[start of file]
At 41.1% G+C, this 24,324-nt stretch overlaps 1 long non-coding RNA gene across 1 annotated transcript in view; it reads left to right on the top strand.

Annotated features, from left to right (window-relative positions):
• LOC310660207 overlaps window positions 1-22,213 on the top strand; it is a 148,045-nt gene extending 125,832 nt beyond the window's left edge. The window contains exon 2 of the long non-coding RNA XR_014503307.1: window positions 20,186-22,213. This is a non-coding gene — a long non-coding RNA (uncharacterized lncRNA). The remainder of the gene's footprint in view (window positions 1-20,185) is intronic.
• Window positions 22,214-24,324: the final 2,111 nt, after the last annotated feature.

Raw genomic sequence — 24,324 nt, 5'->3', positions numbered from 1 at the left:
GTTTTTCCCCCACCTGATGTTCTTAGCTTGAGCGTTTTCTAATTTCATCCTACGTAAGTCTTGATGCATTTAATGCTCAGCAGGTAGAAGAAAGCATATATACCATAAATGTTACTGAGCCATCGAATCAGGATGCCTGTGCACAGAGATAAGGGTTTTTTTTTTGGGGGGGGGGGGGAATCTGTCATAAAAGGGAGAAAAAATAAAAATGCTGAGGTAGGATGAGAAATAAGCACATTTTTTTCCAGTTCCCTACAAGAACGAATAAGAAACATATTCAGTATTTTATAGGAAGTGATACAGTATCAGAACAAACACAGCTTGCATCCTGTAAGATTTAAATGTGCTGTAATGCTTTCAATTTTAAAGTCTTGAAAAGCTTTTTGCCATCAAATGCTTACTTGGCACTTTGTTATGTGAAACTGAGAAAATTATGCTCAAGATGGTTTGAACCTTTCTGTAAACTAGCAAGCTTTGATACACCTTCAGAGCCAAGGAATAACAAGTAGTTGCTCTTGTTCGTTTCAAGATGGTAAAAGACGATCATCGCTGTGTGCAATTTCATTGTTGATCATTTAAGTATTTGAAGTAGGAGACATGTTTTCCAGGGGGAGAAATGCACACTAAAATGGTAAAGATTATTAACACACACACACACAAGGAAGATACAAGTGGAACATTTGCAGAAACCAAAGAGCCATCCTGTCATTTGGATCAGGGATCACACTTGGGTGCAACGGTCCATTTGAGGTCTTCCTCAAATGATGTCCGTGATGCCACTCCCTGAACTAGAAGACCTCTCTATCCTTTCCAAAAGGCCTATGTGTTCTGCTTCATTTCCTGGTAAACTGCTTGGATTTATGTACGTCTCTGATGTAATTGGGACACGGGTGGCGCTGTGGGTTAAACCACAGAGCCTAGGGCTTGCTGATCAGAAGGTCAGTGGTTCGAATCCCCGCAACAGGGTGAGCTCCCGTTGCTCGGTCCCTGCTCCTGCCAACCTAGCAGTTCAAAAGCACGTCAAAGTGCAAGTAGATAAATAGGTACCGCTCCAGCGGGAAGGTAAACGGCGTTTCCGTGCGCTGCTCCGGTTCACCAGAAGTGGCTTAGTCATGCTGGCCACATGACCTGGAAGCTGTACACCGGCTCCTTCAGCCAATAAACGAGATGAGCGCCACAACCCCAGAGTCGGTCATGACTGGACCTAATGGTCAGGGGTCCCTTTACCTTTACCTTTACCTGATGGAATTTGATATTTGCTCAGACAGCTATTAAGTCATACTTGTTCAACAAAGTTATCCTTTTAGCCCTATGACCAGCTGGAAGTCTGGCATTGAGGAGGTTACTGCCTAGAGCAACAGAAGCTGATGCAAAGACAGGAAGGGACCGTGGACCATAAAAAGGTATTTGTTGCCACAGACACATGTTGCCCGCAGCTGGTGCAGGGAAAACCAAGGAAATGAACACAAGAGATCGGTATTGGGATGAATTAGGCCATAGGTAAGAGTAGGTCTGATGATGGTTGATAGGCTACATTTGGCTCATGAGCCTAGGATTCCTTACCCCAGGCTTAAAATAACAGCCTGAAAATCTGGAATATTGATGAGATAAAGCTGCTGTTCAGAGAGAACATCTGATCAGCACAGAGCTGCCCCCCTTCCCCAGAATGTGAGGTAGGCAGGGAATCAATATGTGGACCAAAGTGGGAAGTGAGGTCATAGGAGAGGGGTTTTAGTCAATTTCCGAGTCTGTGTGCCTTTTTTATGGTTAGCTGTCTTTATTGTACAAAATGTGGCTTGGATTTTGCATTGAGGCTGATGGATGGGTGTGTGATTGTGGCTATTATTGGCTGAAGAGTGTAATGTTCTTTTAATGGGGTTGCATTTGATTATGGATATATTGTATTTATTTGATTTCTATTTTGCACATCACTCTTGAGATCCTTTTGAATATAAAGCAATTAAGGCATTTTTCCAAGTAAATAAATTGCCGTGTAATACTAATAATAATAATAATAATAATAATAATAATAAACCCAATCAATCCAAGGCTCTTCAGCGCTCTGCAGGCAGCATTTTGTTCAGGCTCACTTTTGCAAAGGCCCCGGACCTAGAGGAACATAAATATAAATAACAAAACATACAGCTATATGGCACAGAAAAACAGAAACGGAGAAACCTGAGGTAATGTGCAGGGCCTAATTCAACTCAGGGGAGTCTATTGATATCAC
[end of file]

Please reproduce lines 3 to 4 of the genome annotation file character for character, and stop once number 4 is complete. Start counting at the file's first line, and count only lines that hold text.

• LOC310660207 overlaps window positions 1-22,213 on the top strand; it is a 148,045-nt gene extending 125,832 nt beyond the window's left edge. The window contains exon 2 of the long non-coding RNA XR_014503307.1: window positions 20,186-22,213. This is a non-coding gene — a long non-coding RNA (uncharacterized lncRNA). The remainder of the gene's footprint in view (window positions 1-20,185) is intronic.
• Window positions 22,214-24,324: the final 2,111 nt, after the last annotated feature.